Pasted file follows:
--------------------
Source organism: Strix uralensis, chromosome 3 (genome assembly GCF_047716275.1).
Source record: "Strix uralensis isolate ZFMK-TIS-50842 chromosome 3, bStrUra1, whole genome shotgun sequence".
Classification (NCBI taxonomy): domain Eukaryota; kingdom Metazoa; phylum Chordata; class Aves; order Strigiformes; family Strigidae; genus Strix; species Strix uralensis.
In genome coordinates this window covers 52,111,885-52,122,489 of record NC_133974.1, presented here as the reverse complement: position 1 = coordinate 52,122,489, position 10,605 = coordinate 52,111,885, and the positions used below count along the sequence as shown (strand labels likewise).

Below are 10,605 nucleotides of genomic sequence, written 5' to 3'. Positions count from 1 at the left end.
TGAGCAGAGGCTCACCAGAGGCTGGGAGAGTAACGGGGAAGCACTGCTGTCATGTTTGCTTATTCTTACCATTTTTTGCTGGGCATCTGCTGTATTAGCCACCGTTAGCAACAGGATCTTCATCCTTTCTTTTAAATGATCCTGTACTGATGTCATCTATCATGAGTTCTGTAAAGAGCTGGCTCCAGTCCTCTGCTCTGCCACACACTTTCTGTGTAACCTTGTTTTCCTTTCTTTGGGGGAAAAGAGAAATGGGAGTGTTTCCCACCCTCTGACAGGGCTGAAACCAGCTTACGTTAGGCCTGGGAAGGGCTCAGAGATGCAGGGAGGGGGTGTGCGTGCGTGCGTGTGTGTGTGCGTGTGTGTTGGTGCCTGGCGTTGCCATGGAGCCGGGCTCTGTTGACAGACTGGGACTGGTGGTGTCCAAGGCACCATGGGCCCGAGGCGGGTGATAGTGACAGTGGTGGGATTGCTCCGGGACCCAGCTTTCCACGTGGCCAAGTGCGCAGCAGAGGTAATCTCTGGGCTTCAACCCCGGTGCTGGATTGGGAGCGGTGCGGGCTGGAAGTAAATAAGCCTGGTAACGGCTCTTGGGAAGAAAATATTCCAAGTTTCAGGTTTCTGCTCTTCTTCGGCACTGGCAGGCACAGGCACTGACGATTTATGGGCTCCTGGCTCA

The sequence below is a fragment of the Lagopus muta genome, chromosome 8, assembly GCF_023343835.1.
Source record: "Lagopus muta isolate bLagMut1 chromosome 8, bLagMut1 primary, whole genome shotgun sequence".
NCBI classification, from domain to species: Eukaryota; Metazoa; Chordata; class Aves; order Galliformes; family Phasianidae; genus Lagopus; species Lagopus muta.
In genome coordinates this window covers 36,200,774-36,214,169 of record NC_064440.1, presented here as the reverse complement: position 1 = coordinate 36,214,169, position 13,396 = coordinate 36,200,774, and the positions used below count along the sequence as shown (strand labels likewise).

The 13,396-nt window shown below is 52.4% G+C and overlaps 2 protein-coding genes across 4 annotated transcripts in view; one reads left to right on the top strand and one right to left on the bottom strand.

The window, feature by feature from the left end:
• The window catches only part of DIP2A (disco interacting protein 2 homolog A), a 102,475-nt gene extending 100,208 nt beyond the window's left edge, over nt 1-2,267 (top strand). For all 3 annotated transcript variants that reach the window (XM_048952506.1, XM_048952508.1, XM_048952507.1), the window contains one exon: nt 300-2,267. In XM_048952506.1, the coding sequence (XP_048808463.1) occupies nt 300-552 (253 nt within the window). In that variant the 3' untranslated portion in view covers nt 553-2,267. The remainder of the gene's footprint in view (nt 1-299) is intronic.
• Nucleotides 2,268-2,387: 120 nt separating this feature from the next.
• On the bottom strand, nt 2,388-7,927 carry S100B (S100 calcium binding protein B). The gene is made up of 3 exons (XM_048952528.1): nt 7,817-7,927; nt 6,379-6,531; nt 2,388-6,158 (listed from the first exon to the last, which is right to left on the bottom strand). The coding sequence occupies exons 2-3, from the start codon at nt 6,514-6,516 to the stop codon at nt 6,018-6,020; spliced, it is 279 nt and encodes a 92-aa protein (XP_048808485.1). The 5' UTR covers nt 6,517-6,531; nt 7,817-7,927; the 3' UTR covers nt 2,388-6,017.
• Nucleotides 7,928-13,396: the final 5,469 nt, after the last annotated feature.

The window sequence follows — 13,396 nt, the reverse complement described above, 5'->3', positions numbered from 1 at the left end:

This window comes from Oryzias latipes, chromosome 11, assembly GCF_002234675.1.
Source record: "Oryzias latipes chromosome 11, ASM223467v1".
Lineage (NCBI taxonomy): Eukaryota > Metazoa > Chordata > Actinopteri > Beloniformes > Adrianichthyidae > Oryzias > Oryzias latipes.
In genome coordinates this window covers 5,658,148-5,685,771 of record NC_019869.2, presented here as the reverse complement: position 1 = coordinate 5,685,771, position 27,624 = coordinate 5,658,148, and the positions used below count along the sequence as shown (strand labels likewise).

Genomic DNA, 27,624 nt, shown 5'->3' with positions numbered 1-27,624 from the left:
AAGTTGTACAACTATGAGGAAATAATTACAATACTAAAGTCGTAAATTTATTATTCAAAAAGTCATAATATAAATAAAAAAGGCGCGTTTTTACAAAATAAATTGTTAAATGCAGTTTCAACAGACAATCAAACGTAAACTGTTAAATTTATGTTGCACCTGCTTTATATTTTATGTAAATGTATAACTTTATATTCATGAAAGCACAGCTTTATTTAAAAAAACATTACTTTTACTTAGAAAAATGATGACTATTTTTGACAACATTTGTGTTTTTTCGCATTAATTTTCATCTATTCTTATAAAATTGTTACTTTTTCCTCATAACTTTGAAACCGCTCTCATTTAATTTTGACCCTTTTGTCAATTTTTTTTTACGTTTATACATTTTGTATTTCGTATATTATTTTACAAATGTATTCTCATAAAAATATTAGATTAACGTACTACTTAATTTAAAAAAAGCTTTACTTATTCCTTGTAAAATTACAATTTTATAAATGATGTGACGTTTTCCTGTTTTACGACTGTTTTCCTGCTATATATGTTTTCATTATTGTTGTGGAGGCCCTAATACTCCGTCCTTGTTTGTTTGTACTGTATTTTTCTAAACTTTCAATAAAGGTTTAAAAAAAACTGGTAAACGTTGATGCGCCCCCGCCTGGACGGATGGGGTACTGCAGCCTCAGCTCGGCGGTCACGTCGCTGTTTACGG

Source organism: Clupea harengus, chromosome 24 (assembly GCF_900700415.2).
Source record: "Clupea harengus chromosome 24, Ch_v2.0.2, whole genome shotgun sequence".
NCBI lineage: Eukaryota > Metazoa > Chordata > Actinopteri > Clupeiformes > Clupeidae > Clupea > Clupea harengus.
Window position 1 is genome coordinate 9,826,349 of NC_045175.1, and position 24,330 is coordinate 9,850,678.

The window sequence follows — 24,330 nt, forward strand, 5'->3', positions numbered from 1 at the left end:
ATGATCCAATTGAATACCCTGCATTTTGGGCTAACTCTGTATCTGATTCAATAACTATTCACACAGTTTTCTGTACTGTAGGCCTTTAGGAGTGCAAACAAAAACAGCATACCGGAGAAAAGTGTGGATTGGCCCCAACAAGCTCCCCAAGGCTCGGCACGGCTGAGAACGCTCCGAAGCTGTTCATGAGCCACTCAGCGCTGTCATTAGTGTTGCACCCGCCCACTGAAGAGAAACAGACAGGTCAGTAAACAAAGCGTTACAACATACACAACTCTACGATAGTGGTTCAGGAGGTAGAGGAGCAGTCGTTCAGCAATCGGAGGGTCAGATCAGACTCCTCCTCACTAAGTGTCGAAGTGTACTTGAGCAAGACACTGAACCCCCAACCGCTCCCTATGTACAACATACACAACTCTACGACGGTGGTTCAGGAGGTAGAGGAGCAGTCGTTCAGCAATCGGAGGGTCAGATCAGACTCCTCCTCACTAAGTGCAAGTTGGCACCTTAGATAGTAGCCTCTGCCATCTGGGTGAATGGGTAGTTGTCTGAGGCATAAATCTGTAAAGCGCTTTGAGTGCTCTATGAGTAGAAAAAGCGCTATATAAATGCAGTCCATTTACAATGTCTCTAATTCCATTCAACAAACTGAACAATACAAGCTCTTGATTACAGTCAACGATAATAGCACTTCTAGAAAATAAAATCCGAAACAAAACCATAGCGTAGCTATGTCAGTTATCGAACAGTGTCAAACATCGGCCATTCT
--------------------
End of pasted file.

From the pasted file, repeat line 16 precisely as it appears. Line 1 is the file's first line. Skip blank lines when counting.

• Nucleotides 7,928-13,396: the final 5,469 nt, after the last annotated feature.